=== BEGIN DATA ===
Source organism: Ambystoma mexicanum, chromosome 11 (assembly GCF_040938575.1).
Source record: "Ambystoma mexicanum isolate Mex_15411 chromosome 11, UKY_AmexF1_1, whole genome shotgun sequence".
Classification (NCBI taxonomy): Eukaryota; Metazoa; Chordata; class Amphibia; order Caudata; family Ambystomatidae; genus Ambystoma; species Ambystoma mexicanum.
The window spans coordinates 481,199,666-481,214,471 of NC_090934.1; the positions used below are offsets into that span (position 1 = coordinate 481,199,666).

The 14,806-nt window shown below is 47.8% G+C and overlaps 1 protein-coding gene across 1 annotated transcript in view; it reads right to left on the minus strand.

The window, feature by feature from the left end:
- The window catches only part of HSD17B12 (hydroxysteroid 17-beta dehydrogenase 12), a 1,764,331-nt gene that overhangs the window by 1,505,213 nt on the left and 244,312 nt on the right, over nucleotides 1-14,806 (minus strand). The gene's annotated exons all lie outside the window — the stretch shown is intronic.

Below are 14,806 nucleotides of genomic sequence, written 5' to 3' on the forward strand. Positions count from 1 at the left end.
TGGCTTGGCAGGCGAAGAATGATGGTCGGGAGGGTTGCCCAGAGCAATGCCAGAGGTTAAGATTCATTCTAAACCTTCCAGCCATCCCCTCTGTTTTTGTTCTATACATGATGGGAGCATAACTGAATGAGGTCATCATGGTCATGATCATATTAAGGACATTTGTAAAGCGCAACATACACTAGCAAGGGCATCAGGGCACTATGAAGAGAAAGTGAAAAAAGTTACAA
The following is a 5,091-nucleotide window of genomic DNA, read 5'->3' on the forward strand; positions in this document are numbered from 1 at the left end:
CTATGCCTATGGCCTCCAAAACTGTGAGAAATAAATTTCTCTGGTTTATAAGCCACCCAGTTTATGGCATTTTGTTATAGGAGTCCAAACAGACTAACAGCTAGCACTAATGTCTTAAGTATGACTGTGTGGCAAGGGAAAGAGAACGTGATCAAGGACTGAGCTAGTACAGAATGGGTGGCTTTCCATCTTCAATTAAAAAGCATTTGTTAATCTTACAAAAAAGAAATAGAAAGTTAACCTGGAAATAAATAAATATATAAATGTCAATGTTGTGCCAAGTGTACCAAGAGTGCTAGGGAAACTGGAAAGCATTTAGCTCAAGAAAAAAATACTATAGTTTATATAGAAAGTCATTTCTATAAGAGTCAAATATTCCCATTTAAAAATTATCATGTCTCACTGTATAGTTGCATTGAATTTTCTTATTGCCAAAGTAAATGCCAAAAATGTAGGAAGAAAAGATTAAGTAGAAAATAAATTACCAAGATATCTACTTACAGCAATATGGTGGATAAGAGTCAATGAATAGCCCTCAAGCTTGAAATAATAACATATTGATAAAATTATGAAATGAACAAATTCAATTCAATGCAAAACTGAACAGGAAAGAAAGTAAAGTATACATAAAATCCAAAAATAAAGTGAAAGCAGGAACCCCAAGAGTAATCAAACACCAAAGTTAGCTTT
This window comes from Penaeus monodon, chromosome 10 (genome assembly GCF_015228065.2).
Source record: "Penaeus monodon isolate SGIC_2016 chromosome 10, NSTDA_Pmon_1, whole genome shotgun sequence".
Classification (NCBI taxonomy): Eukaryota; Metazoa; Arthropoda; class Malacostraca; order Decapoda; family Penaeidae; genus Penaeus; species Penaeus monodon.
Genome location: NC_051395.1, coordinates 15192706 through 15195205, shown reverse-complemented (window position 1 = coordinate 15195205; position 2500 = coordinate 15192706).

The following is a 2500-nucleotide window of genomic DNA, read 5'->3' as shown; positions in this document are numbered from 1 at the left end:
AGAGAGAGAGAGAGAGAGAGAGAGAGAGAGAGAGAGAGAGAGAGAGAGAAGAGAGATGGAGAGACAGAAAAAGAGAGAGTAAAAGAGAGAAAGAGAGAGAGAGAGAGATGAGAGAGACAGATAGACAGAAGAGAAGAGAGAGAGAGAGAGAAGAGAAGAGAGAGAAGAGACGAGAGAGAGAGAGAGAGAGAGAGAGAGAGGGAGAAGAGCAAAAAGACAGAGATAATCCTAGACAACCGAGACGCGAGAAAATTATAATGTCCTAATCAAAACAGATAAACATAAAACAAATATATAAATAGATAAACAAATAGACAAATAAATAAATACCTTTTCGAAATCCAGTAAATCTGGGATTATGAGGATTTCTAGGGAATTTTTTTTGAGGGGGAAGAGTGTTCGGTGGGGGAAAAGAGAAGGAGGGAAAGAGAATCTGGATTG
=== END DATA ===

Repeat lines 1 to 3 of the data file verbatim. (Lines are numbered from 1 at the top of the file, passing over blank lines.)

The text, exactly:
Source organism: Ambystoma mexicanum, chromosome 11 (assembly GCF_040938575.1).
Source record: "Ambystoma mexicanum isolate Mex_15411 chromosome 11, UKY_AmexF1_1, whole genome shotgun sequence".
Classification (NCBI taxonomy): Eukaryota; Metazoa; Chordata; class Amphibia; order Caudata; family Ambystomatidae; genus Ambystoma; species Ambystoma mexicanum.